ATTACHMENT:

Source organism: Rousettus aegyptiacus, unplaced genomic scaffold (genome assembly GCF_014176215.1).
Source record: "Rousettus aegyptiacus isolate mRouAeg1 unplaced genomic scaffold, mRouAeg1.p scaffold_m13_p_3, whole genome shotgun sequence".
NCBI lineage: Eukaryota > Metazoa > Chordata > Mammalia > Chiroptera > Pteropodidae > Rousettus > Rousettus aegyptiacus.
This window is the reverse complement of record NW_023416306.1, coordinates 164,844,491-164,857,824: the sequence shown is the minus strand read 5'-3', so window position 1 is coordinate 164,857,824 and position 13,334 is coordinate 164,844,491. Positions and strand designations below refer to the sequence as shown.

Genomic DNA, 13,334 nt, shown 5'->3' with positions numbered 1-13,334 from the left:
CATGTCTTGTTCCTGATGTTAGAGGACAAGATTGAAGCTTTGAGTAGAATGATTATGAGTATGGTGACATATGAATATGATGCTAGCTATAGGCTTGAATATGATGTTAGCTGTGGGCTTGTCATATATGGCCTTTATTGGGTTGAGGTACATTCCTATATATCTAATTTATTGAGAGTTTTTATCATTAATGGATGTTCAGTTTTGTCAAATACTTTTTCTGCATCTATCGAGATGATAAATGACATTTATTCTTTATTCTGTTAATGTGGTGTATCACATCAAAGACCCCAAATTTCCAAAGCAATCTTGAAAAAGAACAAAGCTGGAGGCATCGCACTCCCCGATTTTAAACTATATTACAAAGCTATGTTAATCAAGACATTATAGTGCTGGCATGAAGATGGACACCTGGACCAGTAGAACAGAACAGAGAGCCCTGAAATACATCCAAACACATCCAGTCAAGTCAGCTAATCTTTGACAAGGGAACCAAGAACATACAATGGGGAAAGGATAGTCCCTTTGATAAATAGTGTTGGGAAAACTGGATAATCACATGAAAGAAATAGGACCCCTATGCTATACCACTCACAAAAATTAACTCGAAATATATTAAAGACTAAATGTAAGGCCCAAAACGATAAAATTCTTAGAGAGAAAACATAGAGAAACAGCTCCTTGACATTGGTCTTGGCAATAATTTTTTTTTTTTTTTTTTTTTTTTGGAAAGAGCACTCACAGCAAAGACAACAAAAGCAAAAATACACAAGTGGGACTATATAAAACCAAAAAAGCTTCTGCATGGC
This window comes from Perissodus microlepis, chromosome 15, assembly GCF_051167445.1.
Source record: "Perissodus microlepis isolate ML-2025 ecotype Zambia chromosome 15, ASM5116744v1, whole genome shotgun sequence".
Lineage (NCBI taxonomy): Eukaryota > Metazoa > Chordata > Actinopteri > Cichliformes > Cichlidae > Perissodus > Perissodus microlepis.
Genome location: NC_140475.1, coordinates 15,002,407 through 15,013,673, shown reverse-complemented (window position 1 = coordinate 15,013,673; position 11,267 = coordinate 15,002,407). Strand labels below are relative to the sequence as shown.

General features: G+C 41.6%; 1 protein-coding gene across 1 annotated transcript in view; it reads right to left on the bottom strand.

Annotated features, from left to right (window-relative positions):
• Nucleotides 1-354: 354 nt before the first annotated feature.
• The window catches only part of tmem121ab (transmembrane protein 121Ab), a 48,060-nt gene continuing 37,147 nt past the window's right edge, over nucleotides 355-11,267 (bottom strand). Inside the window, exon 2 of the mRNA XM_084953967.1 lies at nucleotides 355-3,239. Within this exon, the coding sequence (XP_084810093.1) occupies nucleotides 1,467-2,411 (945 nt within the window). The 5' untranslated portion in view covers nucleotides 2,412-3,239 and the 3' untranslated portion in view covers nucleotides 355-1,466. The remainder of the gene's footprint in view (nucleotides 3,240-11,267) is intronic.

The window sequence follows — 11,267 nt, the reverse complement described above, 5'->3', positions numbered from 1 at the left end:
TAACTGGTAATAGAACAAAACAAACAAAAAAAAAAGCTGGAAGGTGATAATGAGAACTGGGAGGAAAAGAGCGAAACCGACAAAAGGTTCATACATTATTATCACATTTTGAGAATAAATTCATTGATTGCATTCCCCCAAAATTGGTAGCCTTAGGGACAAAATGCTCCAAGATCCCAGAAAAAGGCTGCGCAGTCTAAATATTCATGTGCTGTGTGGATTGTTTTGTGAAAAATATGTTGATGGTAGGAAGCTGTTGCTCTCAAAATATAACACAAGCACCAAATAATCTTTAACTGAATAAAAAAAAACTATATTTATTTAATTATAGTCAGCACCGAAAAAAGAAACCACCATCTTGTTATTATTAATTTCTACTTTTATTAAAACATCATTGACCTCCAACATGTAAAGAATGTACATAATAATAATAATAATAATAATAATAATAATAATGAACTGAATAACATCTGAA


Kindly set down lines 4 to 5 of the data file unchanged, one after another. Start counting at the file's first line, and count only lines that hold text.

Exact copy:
This window is the reverse complement of record NW_023416306.1, coordinates 164,844,491-164,857,824: the sequence shown is the minus strand read 5'-3', so window position 1 is coordinate 164,857,824 and position 13,334 is coordinate 164,844,491. Positions and strand designations below refer to the sequence as shown.

Genomic DNA, 13,334 nt, shown 5'->3' with positions numbered 1-13,334 from the left: